The Detroit Tigers pried away Washington Nationals righthander Jordan Zimmermann, the best starter in the team's brief history, with a five-year deal Sunday worth $110 million, pending a physical.
If the deal becomes official, Zimmermann will become the first pitcher to undergo Tommy John elbow ligament replacement surgery, then sign a $100 million contract.
Zimmermann, 29, rejected the Nationals' $15.8 million qualifying offer after the season, meaning the Nationals will receive the Tigers' first unprotected draft pick. The Tigers are expected to pick ninth in next year's draft, but the first 10 picks are protected.
The Nationals offered Zimmermann a five-year, $105 million extension last winter that, coupled with his final year of arbitration, would have made it a six-year, $121.5 million commitment.
At the time, Zimmermann was fresh off a two-season stretch that saw him go 33-14 with a no-hitter and a dominant postseason performance in 2014. He went 13-10 in 2015, hurt by a loss in velocity, victimized by more home runs than normal, still stingy with pitch count and a stickler for strikes. This past season, Zimmermann's solid numbers slipped, posting career-highs in ERA (3.66), WHIP (1.20), hits (204) and home runs (24). But for the fourth consecutive season, he made 30-plus starts.
Britain breaks Cup drought
Andy Murray gave Britain its first Davis Cup title in 79 years when he beat Belgium's David Goffin 6-3, 7-5, 6-3 in the first of reverse singles. The win gave Britain an unassailable 3-1 lead in the best-of-five series and the final singles match was not played.
"I can't believe we did it," Murray said on court. "We may never get an opportunity to do this again. We should celebrate tonight."
Britain is the only nation to have competed in all Davis Cup editions since 1900 and its 10th title makes it the third-most successful nation after the United States (32) and Australia (28).
Britain last won it in 1936 with Fred Perry as its star and last played in the final in 1978.
Rosberg beats Hamilton
Nico Rosberg beat Mercedes teammate and 2015 world champion Lewis Hamilton at the Abu Dhabi Grand Prix to complete the Formula One season with a third successive victory. The German won by 8.2 seconds at the Yas Marina circuit to complete Mercedes' 12th one-two finish of the season, establishing a new F1 record. Ferrari's Kimi Raikkonen finished third, ahead of his teammate Sebastian Vettel, who had started 15th on the grid.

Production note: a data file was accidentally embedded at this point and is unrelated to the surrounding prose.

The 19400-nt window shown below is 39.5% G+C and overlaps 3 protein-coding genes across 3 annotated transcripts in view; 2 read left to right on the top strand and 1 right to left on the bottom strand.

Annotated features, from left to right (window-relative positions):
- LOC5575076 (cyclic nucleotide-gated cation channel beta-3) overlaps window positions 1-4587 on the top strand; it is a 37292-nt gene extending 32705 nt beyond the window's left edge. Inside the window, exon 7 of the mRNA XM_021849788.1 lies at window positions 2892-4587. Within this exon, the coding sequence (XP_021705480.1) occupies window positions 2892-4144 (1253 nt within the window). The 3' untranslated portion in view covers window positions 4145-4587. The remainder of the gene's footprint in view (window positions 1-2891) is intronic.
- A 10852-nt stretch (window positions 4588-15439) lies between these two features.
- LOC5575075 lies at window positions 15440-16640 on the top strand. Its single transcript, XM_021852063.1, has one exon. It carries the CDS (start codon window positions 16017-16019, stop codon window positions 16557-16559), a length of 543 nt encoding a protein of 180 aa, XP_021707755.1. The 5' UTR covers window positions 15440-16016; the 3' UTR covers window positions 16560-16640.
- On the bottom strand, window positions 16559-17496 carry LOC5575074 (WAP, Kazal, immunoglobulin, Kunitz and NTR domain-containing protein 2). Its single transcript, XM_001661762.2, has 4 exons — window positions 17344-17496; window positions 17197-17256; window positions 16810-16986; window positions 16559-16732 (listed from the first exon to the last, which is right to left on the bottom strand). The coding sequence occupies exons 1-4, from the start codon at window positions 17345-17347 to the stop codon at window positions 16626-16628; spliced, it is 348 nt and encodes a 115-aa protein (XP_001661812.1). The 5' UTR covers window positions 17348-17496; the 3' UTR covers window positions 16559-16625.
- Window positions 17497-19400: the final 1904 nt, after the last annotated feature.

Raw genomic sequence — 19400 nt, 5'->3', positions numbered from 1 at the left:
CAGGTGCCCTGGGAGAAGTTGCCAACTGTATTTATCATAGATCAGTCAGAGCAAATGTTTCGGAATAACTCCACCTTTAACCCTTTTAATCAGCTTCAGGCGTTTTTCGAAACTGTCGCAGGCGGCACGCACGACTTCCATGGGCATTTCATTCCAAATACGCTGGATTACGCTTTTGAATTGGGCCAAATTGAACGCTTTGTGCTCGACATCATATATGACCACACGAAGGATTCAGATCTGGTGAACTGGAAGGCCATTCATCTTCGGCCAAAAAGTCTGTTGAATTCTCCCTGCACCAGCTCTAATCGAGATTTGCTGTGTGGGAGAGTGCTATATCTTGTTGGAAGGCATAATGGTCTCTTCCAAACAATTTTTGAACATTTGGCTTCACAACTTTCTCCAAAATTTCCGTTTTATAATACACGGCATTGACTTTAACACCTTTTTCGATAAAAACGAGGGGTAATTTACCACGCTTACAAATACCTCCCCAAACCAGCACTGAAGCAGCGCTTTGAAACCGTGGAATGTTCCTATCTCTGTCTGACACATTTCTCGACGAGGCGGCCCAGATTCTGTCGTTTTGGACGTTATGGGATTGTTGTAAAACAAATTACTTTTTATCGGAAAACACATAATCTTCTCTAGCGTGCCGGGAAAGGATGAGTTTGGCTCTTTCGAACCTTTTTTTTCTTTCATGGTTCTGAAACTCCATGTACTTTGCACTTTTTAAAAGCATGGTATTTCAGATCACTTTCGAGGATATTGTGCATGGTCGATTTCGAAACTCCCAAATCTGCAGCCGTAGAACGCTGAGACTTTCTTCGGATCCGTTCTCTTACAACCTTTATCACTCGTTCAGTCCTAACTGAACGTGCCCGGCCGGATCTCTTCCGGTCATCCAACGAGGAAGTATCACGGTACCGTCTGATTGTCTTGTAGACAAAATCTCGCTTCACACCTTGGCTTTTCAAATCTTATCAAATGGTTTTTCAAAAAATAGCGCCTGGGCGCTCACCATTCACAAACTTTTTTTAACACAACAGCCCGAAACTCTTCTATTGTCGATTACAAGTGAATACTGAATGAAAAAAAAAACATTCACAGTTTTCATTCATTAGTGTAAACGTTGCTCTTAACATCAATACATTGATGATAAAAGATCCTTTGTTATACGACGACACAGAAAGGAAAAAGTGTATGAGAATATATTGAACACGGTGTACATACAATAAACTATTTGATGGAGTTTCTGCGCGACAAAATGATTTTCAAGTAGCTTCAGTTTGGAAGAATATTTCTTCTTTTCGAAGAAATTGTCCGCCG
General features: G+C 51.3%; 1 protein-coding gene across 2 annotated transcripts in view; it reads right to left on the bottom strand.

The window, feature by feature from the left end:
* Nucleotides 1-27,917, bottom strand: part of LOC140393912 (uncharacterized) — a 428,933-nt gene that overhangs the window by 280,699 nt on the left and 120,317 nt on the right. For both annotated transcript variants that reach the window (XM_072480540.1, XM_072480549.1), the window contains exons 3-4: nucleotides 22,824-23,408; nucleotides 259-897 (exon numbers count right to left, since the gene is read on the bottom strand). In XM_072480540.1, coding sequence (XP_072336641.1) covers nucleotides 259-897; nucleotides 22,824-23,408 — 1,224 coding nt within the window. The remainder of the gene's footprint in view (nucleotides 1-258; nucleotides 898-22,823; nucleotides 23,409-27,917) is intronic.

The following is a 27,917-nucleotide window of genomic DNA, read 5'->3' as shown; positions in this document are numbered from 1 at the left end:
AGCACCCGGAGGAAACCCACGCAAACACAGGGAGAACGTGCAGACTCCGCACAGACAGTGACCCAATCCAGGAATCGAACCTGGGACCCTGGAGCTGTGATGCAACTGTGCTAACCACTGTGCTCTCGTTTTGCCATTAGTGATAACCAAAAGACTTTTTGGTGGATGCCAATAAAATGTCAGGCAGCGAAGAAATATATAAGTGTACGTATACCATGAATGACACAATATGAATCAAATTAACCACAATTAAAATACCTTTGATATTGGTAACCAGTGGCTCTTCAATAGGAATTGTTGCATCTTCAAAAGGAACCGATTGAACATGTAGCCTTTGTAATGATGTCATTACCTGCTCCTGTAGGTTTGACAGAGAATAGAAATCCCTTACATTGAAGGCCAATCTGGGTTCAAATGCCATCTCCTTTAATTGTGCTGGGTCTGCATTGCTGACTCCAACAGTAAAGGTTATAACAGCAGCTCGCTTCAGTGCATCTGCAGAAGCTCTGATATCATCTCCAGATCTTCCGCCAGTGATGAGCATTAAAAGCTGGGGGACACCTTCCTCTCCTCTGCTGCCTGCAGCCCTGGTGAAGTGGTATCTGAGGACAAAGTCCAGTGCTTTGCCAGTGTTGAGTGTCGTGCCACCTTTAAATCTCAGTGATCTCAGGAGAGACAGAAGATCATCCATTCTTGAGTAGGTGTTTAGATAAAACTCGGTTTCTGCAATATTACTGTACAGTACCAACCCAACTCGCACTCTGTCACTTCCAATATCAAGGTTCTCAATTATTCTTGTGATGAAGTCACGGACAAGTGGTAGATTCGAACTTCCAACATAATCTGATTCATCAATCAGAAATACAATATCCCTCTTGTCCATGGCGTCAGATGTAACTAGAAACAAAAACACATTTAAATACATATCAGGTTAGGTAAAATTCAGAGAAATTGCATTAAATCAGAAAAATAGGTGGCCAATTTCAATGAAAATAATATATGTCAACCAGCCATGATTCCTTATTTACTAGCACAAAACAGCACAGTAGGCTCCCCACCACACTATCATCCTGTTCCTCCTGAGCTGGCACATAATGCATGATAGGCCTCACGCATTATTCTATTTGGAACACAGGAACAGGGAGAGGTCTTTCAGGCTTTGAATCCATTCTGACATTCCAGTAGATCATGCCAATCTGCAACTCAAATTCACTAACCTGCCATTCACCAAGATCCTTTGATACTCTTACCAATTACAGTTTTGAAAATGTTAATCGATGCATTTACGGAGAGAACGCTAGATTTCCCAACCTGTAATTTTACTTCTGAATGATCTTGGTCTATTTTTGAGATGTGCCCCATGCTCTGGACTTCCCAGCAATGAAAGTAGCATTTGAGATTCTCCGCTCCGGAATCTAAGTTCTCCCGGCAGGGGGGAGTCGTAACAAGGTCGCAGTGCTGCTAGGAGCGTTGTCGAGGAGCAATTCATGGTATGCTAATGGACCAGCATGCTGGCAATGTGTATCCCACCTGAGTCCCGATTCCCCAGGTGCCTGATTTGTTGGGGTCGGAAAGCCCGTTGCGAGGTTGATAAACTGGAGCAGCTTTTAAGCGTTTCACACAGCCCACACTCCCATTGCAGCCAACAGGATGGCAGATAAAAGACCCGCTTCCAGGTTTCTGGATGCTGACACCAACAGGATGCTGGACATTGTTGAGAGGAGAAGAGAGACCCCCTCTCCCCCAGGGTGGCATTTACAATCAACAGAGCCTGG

AROUND THE HORN
Skiing: Mikaela Shiffrin captured back-to-back World Cup slalom races in Aspen, overcoming an early mistake in her final run to still win by a large margin. The 20-year-old American finished in 1 minute, 40.18 seconds, beating Frida Hansdotter by 2.65 seconds. … Aksel Lund Svindal won the men' super-G to sweep the two opening World Cup races. Svindal finished in 1 minute, 29.30 seconds, a day after winning the downhill.
Soccer: The Columbus Crew earned only their second trip to final in the 20-year history of Major League Soccer and their first since 2008, losing 1-0 to the New York Red Bulls but advancing with a two-leg 2-1 aggregate victory. The Crew will face Portland at home in the Dec. 6 final after the Timbers advanced to their first final with a 2-2 draw against Dallas in the second leg of the Western Conference finals.
Golf: Charl Schwartzel shot a 2-under 70 for a 15-under total of 273 and eased to a four-shot victory at the Alfred Dunhill Championship to become the third South African behind Ernie Els and Retief Goosen to win 10 European Tour titles. American Travis Ganong was fourth at 1:29.81.
CFL: Jordan Lynch scored on a 1-yard sneak with 3:17 left and the Edmonton Eskimos rallied to beat the Ottawa Redblacks 26-20 for their 14th Grey Cup title.